Good Friday

Good Friday

Sunday, February 12, 2017

Who Is My Neighbor?

This has been a discouraging few months as far as politics goes. First there was the campaign. Clearly civility is not a priority in the U.S. Then there was the election. I still find the outcome difficult to believe. Then there was the post-election reaction. More incivility. With excuses. Now, several weeks into the new administration, my disappointment continues on many levels.

My biggest disappointment throughout all of this, however, is with the Christian community.

It has been hard for me to understand how Christians could support a man who so clearly did not affirm anything vaguely resembling the historic Christian faith and whose treatment of others seems to be at odds with the basic teachings of our faith. I have heard a variety of reasons by now but remain unconvinced that supporting such a person was the best option.

But I have been almost as puzzled by Christians who seem to find it ok not just to disagree with those who support the current administration, but also to attack and demean those with whom they disagree through everything from name-calling to condescending attitudes.

This past Sunday our pastor preached about the Good Samaritan. The expert in the law asks Jesus “who is my neighbor?” Jesus offers a story about a man who gets attacked on the dangerous road from Jerusalem to Jericho. A priest and Levite walk by without helping. Some time later a Samaritan stops to help.

Jesus then turns the question back to the expert in the law – so who was a neighbor to this man? The Samaritan. Hmmm….a problematic answer for the legal expert who by nature and nurture would hate the Samaritan. Go and do likewise, Jesus tells him.

While there are as many ways to interpret this parable as there are theologians to weigh in, it seems quite clear that at the very least our neighbor is someone in need, and someone we might have to take a risk to help. If we look at this parable in the context of Jesus’ teaching overall, the neighbor might also be an enemy given that we are to love our enemies and pray for those who persecute us (Matt. 5:44).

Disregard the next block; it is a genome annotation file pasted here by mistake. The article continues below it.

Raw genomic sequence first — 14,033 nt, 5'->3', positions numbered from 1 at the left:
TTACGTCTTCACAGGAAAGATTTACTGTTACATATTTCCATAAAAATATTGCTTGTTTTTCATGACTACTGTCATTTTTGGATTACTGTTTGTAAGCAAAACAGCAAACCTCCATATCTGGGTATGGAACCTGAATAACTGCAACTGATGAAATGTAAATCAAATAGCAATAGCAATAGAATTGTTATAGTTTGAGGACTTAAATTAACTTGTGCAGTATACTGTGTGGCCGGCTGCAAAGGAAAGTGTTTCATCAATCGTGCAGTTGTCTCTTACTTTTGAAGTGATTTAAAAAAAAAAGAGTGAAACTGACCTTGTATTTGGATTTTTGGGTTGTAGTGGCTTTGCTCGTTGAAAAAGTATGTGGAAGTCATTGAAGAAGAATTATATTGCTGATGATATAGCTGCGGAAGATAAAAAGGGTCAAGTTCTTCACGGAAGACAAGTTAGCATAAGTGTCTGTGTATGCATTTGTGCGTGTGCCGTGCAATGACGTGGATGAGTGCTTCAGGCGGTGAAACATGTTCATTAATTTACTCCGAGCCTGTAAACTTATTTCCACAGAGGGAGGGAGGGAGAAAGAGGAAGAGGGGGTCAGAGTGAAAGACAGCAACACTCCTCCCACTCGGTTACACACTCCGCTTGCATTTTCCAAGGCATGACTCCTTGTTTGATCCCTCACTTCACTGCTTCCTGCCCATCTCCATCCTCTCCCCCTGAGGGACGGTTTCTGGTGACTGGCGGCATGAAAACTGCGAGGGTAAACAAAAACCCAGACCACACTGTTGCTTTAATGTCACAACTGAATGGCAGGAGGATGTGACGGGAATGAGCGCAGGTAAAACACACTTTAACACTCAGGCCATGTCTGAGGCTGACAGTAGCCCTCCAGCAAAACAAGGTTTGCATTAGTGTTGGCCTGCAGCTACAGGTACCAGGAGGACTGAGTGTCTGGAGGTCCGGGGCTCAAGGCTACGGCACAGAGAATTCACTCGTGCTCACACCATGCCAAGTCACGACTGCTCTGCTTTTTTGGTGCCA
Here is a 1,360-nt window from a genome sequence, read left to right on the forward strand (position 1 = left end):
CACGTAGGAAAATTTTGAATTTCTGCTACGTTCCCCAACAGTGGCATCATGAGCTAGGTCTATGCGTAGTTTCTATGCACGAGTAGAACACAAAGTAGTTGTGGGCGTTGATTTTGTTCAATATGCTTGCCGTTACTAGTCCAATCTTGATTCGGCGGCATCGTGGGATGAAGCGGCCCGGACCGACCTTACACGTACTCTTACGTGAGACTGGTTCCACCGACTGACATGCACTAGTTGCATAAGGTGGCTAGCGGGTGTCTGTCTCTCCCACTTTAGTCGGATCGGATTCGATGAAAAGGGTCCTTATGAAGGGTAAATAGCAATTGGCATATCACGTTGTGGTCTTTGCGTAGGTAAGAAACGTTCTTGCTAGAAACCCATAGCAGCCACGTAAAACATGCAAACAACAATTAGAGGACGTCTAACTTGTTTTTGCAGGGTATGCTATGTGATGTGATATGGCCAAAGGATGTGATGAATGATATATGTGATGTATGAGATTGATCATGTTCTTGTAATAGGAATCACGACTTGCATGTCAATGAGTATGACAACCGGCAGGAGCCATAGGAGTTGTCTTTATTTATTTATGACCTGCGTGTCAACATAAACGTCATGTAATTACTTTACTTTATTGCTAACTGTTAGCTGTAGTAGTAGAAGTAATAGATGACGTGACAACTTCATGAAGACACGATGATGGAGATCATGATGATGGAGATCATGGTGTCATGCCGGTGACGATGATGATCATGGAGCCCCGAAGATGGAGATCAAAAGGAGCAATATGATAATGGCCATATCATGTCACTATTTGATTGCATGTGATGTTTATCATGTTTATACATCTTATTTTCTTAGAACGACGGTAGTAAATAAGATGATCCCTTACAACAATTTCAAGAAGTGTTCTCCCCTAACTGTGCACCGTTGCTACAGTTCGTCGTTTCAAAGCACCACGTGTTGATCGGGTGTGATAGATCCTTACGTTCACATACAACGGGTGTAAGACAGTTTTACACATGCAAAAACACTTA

So the answer to who is my neighbor turns out to be rather surprising. In fact, it turns out to be everyone, even those who disagree with us, wish to harm us, and hate us.

Given this, what does it look like to love that “uneducated white male” who seems to be the brunt of jokes, criticism, and general dislike?

Or what about that “coastal liberal” or “educated elite?”

Or how about the “evangelical soccer mom?”

Or the African-American? Or Muslim? Or Hispanic?
Perhaps one place to begin loving our enemy is to stop posting demeaning statements about groups of people on Facebook, Twitter, or some other impersonal form of communication and find someone within the group you are sure you know so much about and TALK TO THEM! Listen to their story. Listen to their fears. Listen to their hopes and dreams for themselves, their kids, their grandkids, and the people they love. If possible, share your story with them so they hear the same from you.

Pray for them, as Jesus commanded. Seek their welfare.

Listen with a critical ear to your favorite news sources. Recently, when the news was reporting on a person quite well known to many in our area it became apparent how much even my most trusted news sources get wrong. If they could not get even the simple personal facts about someone correct, facts that were widely available, what else might they be overlooking in their effort to get the latest news to the public? It’s a question worth asking in part because how you listen to the news affects how you love your neighbor.

Loving your neighbor is not an option. Even the neighbor who is your enemy. How, in this contentious time in history, will Christians make themselves known by their love?